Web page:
Stock markets around the world continue to levitate despite the fact that the fundamentals behind the global economy continue to deteriorate.
U.S. second quarter GDP was significantly revised downward last week from the previously reported 1.7%, to just 1.3%. The paltry 1.3% reading on GDP followed a first quarter print that was already an anemic 2%. Also reported last week was the worsening state of consumer's income. Their take home pay (after taxes and inflation are considered) dropped 0.3% in August, as their savings rate fell to just 3.7%, from 4.1% during the prior month. Another worrisome report showed manufacturing activity in the Chicago region contracted for the first time in three years in the month of September, according to the MNI Chicago Report released on Friday.
But that weak and worsening economic data didn't stop investors from sending stocks higher. The Dow Jones Industrial Average climbed 4.3% and the S&P advanced 5.7% in the third quarter. However, any economic growth to support those moves was seriously lacking. The simple reason behind the ebullient stock market during last quarter was the Fed's persistent threat to soon launch a massive amount of debt monetization. Mr. Bernanke followed through on that threat by announcing an open-ended counterfeiting scheme on September 13th.
Turing to Europe, the situation is much the same. Spanish unemployment has reached 25% and the bank of Spain warned last week that the country is in a "deep recession," which will be its second in the last three years. Also, an audit of Spanish banks indicated that $76.3 billion of capital will be needed for their banks to ride out the next recession and that paved the way for the troubled nation to ask for an international bailout.
However, that negative and deteriorating news didn't stop Spain's IBEX 35 from climbing nearly 30% in the last two months! That's because Mr. Draghi promised to do "whatever it takes" to save the Euro on July 26th, which coincided perfectly with the turnaround in Spanish stocks and the drop in their 10 year note yield from 7.6%, to 5.9%.
Joining the Fed and the ECB's recent efforts to push stock prices higher was the People's Bank of China. The PBOC injected a net $57.9 billion into money markets last week, which was the largest in their history. The market's reaction was swift and profound, sending the Shanghai Composite up nearly 5% in just three trading days. The move higher was achieved despite the fact that manufacturing activity in China during September remained in contractionary territory for the 11th consecutive month and their GDP continues to falter.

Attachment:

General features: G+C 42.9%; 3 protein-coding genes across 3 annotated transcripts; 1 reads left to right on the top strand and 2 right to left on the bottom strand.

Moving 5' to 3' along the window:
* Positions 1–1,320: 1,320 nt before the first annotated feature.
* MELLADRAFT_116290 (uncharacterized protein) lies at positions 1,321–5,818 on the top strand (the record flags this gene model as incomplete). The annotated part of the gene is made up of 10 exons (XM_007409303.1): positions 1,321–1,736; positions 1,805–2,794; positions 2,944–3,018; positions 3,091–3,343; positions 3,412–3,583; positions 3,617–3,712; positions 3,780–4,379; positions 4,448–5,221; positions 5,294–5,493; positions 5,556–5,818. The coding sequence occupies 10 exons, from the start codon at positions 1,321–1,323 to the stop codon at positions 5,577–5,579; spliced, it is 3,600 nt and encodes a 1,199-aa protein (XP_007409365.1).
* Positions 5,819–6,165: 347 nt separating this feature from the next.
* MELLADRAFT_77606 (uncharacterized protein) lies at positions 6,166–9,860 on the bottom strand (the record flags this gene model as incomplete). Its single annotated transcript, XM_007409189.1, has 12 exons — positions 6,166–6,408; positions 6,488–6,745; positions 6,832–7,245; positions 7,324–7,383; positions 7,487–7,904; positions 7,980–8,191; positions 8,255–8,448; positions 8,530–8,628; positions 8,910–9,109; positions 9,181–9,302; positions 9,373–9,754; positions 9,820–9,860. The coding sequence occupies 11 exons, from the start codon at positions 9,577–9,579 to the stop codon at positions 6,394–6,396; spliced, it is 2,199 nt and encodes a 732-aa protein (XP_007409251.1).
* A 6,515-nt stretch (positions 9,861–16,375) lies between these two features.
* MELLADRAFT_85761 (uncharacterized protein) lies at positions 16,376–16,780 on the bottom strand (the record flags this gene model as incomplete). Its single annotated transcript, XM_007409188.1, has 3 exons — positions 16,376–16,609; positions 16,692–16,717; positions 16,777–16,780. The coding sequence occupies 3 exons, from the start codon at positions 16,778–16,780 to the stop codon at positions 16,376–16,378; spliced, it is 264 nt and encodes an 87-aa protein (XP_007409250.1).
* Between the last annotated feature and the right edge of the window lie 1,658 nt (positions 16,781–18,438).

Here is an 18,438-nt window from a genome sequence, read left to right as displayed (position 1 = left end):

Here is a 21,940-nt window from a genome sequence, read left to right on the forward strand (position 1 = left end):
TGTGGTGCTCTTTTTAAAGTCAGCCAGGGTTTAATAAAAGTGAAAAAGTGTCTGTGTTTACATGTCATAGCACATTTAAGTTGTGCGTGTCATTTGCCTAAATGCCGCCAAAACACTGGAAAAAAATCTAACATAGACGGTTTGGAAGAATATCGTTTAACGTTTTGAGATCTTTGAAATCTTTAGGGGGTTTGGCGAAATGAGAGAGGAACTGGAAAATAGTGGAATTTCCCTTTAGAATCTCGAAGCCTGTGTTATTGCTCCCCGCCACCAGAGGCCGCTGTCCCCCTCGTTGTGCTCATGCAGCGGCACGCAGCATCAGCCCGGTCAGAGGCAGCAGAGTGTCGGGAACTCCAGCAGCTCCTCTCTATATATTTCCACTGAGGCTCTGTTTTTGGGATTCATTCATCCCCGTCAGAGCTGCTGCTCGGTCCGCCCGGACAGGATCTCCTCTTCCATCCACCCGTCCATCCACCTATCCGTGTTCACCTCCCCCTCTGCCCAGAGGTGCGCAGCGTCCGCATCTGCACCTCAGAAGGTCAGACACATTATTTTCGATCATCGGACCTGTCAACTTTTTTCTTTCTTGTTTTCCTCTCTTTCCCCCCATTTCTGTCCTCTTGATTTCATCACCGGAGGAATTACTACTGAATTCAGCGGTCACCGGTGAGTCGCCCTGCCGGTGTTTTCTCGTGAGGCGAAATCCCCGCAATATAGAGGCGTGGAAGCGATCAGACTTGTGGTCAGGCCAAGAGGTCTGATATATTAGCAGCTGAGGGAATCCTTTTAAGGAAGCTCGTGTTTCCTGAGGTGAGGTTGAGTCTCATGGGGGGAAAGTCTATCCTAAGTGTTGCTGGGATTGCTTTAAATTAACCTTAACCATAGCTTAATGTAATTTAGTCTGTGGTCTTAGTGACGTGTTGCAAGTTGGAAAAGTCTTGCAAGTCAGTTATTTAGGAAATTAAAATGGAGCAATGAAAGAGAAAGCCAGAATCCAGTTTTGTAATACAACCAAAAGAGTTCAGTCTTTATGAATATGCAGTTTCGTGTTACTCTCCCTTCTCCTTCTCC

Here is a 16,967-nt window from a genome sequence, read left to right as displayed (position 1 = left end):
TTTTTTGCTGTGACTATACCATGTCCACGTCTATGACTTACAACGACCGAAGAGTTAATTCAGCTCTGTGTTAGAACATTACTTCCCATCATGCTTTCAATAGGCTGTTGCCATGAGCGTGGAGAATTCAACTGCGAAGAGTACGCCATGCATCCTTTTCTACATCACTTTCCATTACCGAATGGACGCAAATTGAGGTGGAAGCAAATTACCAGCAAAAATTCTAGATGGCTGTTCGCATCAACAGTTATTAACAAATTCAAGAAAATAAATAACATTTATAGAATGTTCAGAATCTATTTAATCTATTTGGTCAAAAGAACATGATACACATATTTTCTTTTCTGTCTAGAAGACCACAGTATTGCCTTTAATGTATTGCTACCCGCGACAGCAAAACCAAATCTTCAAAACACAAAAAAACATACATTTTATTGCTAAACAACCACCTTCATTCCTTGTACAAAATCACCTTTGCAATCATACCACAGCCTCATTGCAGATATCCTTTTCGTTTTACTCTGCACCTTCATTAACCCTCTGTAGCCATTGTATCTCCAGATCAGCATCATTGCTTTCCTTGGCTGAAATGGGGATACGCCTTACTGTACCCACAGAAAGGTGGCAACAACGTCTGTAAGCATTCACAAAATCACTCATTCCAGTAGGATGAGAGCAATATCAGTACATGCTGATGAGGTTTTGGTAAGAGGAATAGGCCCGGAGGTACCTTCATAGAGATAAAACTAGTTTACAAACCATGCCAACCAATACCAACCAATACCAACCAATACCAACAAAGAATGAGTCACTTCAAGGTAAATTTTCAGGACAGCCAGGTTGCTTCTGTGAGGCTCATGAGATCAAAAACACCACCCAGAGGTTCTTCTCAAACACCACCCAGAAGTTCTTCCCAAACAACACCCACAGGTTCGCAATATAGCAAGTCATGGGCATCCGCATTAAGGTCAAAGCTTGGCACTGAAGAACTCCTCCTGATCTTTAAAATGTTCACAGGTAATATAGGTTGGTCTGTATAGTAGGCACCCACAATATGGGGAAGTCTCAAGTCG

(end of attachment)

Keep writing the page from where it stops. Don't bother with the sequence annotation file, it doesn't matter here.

The U.S. is headed over the fiscal cliff and into another recession but who cares? Investors can't sit in cash while the Fed is destroying the purchasing power of the dollar. Europe is in recession and its Southern nations are flirting with a depression; but it just doesn't seem to matter. You can't hold bonds when the ECB is rapidly inflating the Euro and is pushing bond real yields further into negative territory in real terms. China's growth rate is plunging and a substantial portion of their economy has been in recession for almost a year. However, it isn't enough to stop shares from turning higher. You can't hoard Renminbi if the PBOC is flooding the banking system with new money at a record pace.
Adding to the money printing mayhem was Chicago Fed President Charles Evans. He is the architect behind QE III, a voting member of the FOMC in 2013 and Bernanke's right-hand man. Mr. Evans hinted on Monday that QE IV is just around the corner--even though the echoes of QE III are still reverberating from Bernanke's lips. QE3's plan is to buy $40 billion of mortgage-backed securities every month and until the unemployment rate magically declines.
But Evans now says that the Fed should continue buying at least $45 billion more of long-term Treasuries and MBS, even after Operation Twist ends in January. However, he did not indicate that these new and additional purchases, which will start in January, would be sterilized.
The $40 billion each month of MBS purchases (QE III) is not sterilized, but the $45 billion in Operation Twist is sterilized. The Fed is currently buying long-term Treasuries and selling government paper that matures in less than 3 years to offset the $45 billion. But the reason why Evans didn't say that these new purchases would be sterilized is because they will not.
The truth is the Fed doesn't have many short-term Treasuries left to sell. Evans said the $45 billion a month should last at least a year. That's $540 billion worth of new central bank purchases of longer-dated Treasuries. However, the Fed cannot sterilize that $540 billion when the Fed's balance sheet shows that they are almost out of short-term Treasuries. So if the plans for QE IV go into effect; it would be an unsterilized, open-ended, double-down version of QE3.
Bernanke is forcing investors out of cash and bonds. Of course, the move into commodities and equities is being done is out of desperation. It is simply an effort to keep ahead of inflation; and in no way represents the hope that real growth will resume anytime soon. In fact, these counterfeiting efforts do serious damage to the economy.
But investors should never fight a central bank that has pledged to do everything in their power to prop up asset prices. A firm commitment from those that control the currency to systematically destroy its value renders investors with no choice but to plow money into risk assets.
Michael Pento is the president of Pento Portfolio Strategies